Face masks are required in all City of Los Angeles facilities, including libraries.


The Woman Next Door

Imagine two women living in the upscale community of Katterijn in Cape Town, South Africa. Marion is the widowed mother of four and a former architect forced to leave her business when she started a family. Hortensia is originally from Barbados, and in the 1960s founded a very successful fabric design firm. Her husband is dying and they have no children. Hortensia is black and refers to Marion as “Marion the Vulture.” Marion is white and calls Hortensia “Hortensia the Horrible.” Both are now in their 80s and they have lived next door to each other for decades, nurturing a shared enmity that is well known throughout their community. Now imagine a series of unlikely events, entirely out of either woman's control, that forces these two into cohabitation. Wackiness is the last word for what ensues, but it certainly makes for compelling reading.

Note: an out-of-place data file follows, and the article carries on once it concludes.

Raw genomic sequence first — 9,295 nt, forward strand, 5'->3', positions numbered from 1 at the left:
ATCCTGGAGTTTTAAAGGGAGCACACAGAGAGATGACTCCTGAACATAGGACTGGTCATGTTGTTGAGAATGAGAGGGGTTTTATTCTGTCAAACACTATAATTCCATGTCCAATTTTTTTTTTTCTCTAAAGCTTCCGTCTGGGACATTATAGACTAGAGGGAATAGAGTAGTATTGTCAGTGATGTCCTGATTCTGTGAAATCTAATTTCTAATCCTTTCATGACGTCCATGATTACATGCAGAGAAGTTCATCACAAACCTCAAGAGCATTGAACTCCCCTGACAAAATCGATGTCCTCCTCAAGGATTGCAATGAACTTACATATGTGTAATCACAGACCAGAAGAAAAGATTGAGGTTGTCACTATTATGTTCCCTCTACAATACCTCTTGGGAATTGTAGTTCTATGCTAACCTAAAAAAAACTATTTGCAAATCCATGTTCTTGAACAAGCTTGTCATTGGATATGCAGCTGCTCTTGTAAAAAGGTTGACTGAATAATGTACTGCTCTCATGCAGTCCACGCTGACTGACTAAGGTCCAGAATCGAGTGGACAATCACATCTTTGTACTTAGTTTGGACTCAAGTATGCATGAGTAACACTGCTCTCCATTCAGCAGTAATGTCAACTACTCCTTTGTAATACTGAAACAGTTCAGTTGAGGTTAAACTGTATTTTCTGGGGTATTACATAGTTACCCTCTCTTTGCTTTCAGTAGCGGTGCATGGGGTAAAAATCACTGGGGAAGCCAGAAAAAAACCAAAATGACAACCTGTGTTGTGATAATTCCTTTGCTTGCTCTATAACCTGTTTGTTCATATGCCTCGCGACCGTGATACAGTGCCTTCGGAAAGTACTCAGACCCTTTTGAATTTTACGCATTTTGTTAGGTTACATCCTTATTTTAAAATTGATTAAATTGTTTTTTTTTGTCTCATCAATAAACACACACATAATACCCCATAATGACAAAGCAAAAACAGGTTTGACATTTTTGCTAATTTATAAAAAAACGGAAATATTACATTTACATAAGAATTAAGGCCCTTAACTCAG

Barbadian born, and South African based, writer Yewande Omotoso makes a wonderful US debut with The Woman Next Door. Omotoso provides a fascinating look at life in South Africa, both during and post-apartheid. Even more wonderful is the balanced way she provides this look. Readers are made privy to the perspectives of both women. Marion didn’t agree with, but never openly challenged, the system that provided her privilege. This is in sharp contrast to Hortensia, who being married to a white man and relocated to South Africa because of his job, has been subjected to affronts, great and small, for her entire life. Watching these two stron-willed women tangle over the various mundanities of life is wickedly fun (and Omotoso could teach a thing or two to the writers of the BBC’s Vicious about sharp/barbed comments!). While greater understanding is reached on both sides, the novel never veers into the areas of the saccharine or maudlin. The Woman Next Door is both a great deal of fun and an insightful, eye-opening read.